First published in The Trek.
Granite Gear’s Blaze 60 isn’t the lightest pack around—but then, it’s not supposed to be. It’s designed for hikers who need to haul extra gear or make long food and water carries, but honestly, it rides pretty light on your hips and shoulders.
This pack is designed to handle loads up to 50 pounds, it easily accommodates a bear canister, and it works just fine with 20 pounds on board. The pack is comfortable, and clearly designed by people who have spent plenty of time on trail. It’s smartly detailed, with a lot of little features that experienced hikers will appreciate. For an extra pound or 20 ounces, you get versatility and great design.
- Granite Gear Blaze 60 pack
- Weight: 3 pounds (unisex regular torso)
- Capacity: 60 liters/3,660 cubic inches
- Recommended load: Up to 50 pounds
- MSRP: $269
Circumstances of Review
I used the Blaze 60 hiking in the Lowcountry of South Carolina, carrying loads between 20 and 40 pounds. I didn’t encounter any rain, and the terrain was mostly flat.
UPDATE: I recently carried this pack for 48 miles on the Appalachian Trail in Virginia.
- Removable lid with cinch-roll-strap top.
- Extremely roomy side pockets.
- Deep front pocket for wet gear, tent poles, etc.
- Adjustable hip belt and torso length.
- Numerous small, tough outer straps.
The Blaze 60 is awash in well-designed, accessible pockets, including two roomy hip pockets, two side pockets to stow a water bottle, tent poles or camp shoes, and a deep stretch-woven front pocket (I always think of these as a “back” pocket—i.e., it’s on the outside, opposite straps).
The hip pockets are roomy (roughly 6.5x3x3 inches, or almost 60 cubic inches, per my measurement). The zippers have been treated with a durable water repellent, but I tested them and (as with most zippers) water will get through in a downpour. The zipper pulls are sturdy and tipped with rubber for easy handling.
The fabric side pockets are extremely roomy (close to 200 cubic inches, by my measurements) and feature both a stretchable cinch cord with lock and an adjustable outside strap to keep things snug and tight. Not only can you carry two one-liter Smart water bottles in each pocket, but you can also easily stow two tall Nalgene-diameter bottles on each side.
At 18×9 inches, the soft, stretch-nylon front pocket is a good place to stow anything from rain gear to a wet tent fly or even tent poles.
Up top, the roomy, floating lid offers even more space. But if you find you’ve got more than enough room, it’s easily removable. Which leads us to….
Cinch, Roll, and Buckle Top
I’m always a little suspicious of cinch-tops—when was having a hole atop a backpack ever a good idea? But even if you leave the lid at home, the Blaze 60 has a triple-protected system to close the 12-inch collar: pull the drawstring, tighten the cinch, roll the top in on itself, then secure with two adjustable nylon webbing straps, which can also snugly secure waterproof gear on top.
The pack features an abundance of thin, tough, adjustable nylon webbing straps—three on each side and three across the front pocket, allowing you to tightly secure outside loads, from snowshoes to a Z Lite sleeping pad and more.
Zipper Access to Main Compartment
One problem with my trusty old pack is the lack of easy access to the deep main compartment. The Blaze 60 is even deeper, but neatly addresses the issue with a DWR-treated zipper concealed beneath a nylon panel for further rain protection.
Pity the poor hiker who loses so much weight over the first few hundred miles that the hip belt no longer fits. The Blaze 60 takes care of that problem with an adjustable system with 16 inches of leeway on the hip belt—just de-Velcro, pull it out, and use the marked lengths to resize. The plastic “framesheet” features shoulder-strap slots marked in inches, so you can easily dial in the torso length.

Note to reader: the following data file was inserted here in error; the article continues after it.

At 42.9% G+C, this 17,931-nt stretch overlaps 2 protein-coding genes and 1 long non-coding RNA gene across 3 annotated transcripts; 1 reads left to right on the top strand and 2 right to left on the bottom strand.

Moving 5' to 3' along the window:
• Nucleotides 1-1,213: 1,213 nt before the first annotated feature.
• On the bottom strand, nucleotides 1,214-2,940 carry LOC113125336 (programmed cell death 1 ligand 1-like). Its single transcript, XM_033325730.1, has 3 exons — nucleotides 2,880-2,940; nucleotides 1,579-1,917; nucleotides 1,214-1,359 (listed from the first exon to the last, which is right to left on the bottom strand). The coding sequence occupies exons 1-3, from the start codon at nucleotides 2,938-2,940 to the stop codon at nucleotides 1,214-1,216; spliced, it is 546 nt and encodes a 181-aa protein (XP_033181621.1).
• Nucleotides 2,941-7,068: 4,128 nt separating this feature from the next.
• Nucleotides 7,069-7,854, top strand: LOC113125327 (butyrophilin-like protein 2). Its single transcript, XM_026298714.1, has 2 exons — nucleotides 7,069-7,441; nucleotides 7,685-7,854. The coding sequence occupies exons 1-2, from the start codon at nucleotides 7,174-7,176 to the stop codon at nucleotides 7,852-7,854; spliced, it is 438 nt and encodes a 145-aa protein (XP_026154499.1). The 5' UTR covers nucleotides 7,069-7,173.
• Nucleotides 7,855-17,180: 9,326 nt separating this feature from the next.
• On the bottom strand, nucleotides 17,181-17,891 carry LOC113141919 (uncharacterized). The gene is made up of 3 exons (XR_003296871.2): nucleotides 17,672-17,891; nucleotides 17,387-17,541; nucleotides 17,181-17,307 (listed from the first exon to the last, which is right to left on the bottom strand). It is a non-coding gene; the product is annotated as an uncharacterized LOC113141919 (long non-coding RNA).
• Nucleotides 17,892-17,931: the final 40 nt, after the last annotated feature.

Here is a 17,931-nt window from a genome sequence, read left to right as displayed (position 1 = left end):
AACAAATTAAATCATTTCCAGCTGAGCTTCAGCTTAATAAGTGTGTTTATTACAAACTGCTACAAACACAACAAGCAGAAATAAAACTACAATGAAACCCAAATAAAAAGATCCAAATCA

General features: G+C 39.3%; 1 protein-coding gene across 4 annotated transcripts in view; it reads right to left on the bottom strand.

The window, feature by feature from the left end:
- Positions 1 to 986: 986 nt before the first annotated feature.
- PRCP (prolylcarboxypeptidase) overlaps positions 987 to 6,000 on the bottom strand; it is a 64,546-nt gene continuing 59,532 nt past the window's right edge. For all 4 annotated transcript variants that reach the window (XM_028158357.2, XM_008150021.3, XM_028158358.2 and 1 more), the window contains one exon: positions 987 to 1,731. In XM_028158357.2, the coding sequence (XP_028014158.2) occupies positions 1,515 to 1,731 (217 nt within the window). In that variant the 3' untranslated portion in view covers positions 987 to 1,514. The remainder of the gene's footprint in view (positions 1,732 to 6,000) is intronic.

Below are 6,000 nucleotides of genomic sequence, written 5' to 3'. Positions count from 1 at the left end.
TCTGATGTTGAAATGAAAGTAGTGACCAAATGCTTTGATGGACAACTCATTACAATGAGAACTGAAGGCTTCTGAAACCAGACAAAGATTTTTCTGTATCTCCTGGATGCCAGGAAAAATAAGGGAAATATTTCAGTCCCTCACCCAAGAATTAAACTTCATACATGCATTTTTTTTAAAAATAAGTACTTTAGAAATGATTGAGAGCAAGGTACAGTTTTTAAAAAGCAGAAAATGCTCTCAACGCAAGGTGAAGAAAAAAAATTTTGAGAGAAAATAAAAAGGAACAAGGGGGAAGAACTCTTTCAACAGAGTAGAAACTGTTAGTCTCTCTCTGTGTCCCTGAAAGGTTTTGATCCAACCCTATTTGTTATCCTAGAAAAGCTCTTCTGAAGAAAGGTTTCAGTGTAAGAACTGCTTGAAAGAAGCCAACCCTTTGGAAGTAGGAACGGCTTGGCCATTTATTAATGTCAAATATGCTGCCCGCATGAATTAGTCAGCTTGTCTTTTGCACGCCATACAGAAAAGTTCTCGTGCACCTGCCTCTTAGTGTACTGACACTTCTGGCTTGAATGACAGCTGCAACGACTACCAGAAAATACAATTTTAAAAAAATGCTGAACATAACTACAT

One of the little things that my current pack doesn’t have: a small, plastic hook at the top of the main compartment to hang your water reservoir, so I didn’t have to jury-rig a carabiner.
Three pounds is probably too heavy for most lightweight or ultra-light hikers; that’s the tradeoff for zipper access to the main compartment, numerous straps, roomy pockets, and so on.
The mesh-covered, die-cut foam back is cut with air channels for ventilation, but the pack lacks the air-flow-permitting adjustability or curve of some other packs. In warm weather or when you are hiking hard, expect to sweat back there.
This is nifty, as I mentioned above. That said, unless you are carrying enough gear to make the top concave, there is a very real potential to collect several ounces of water in the concavity.
I found it almost impossible to keep something from knocking loudly against the hard plastic framesheet, which was annoying until I tuned it out. I never found the culprit, and despite many adjustments, I kept hearing the sound.
A nice feature. But if you routinely use a plastic liner (i.e., trash-compactor bag) in your pack to protect against moisture, it won’t be of any use.
My current pack weighs three pounds (more than the Blaze 60 with lid removed) so I’m not bothered by that. Despite a few minor cons, this pack offers all the features of my current pack, plus a few more. It’s comfortable and easy to adjust. It offers enormous capacity, there’s nothing that says you have to use it all—with all those straps, I was able to cinch down a 20-pound load and significantly reduce bulk. The material is tough and well-made, and the brown-themed version I tested won’t jar anyone’s eyeballs in the woods. This is an excellent, well-made pack with overall great design. I plan to cheat on my good ol’ reliable pack and use the Blaze 60 next time I head out on the trail.
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Disclosure: This product was donated for purpose of review.